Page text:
A half second glimpse often lets radiologists identify breast cancer cases even when viewing the mammogram of the opposite breast

Karla Evans, Tamara Haygood, Julie Cooper, Anne-Marie Culpan, Jeremy Wolfe

Research output: Contribution to journalArticlepeer-review


Humans are very adept at extracting the “gist” of a scene in a fraction of a second. We have found that radiologists can discriminate normal from abnormal mammograms at above chance levels after a half second viewing (d’~1) but are at chance in localizing the abnormality. This pattern of results suggests that they are detecting a global signal of abnormality. What are the stimulus properties that might support this ability?
We investigated the nature of the “gist” signal in four experiments by asking radiologists to make detection and localization responses about briefly presented mammograms in which the spatial frequency, symmetry and/or size of the images was manipulated. We show that the signal is stronger in the higher spatial frequencies. Performance does not depend on detection of breaks in the normal symmetry of left and right breasts. Moreover, above chance classification is possible using images from the normal breast of a patient with overt signs of cancer only in the other breast. Some signal is present in the portions of the parenchyma (breast tissue) that do not contain a lesion or that are in the contralateral breast. This signal does not appear to be a simple assessment of breast density but rather the detection of the abnormal gist may be based on a widely-distributed image statistic, learned by experts. The finding that a global signal, related to disease, can be detected in parenchyma that does not contain a lesion has implications for improving breast cancer detection.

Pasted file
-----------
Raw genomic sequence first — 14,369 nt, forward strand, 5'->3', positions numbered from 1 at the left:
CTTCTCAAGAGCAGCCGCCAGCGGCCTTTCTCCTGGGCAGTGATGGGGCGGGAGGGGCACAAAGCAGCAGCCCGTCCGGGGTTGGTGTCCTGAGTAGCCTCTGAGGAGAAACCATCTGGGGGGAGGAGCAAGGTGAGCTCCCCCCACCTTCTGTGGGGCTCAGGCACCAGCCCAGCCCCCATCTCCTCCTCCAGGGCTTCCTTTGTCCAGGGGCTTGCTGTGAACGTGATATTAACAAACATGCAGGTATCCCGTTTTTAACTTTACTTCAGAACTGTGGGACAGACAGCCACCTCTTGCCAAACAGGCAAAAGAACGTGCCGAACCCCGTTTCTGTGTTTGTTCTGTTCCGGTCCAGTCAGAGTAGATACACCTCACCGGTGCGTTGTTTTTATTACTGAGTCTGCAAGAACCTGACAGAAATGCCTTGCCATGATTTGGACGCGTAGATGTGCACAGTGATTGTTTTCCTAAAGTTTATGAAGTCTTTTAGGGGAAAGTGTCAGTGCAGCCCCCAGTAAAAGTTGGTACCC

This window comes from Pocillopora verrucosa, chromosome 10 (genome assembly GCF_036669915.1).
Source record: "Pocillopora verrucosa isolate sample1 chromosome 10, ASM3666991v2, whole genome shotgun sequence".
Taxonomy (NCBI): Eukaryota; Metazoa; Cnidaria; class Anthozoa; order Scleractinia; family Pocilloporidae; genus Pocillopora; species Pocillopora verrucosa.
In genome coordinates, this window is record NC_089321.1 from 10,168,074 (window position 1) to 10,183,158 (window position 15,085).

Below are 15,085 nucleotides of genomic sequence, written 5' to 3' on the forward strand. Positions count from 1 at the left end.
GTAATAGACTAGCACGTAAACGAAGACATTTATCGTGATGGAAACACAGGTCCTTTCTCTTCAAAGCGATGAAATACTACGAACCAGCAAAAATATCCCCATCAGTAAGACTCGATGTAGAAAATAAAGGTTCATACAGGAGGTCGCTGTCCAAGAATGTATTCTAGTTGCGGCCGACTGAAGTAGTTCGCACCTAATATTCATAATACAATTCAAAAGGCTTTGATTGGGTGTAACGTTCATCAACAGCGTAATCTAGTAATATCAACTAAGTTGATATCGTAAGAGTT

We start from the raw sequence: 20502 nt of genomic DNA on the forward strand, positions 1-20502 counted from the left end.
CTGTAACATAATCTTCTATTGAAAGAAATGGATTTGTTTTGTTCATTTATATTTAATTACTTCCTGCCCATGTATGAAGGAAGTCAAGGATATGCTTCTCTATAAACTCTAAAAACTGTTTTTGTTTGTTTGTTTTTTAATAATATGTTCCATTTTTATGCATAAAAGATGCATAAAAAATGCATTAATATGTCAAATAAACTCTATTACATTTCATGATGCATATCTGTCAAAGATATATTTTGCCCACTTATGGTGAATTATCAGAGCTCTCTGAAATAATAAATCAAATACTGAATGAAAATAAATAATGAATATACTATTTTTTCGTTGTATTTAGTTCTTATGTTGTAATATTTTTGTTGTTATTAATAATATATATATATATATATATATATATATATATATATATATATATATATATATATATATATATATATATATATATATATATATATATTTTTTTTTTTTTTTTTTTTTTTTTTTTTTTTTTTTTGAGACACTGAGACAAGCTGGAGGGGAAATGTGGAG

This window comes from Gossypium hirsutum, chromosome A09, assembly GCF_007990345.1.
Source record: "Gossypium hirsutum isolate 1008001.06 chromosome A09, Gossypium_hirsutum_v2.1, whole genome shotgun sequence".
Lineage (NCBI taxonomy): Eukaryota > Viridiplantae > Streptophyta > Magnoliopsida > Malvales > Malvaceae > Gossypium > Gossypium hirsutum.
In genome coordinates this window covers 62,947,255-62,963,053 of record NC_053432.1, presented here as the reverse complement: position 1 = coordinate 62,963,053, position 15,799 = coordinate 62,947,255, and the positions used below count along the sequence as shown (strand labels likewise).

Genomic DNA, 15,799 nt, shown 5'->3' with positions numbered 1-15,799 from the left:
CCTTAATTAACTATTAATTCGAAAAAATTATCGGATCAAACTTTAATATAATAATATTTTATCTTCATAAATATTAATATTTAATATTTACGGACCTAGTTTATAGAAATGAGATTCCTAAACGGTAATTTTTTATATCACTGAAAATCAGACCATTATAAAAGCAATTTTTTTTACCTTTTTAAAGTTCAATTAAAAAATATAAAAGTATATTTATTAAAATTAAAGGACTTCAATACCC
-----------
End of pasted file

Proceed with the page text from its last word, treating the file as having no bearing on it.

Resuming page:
Original languageEnglish
Pages (from-to)10292-10297
Number of pages6
JournalProceedings of the National Academy of Sciences of the United States of America
Issue number37
Early online date29 Aug 2016
Publication statusPublished - 13 Sept 2016

Bibliographical note

This is an author-produced version of the published paper. Uploaded in accordance with the publisher’s self-archiving policy. Further copying may not be permitted; contact the publisher for details.


  • Attention
  • Gist processing
  • Mammography
  • Medical image perception
  • Mammography/standards
  • Breast Neoplasms/diagnosis
  • Breast/diagnostic imaging
  • Humans
  • Female
  • Radiologists/standards
  • Early Detection of Cancer/standards

Cite this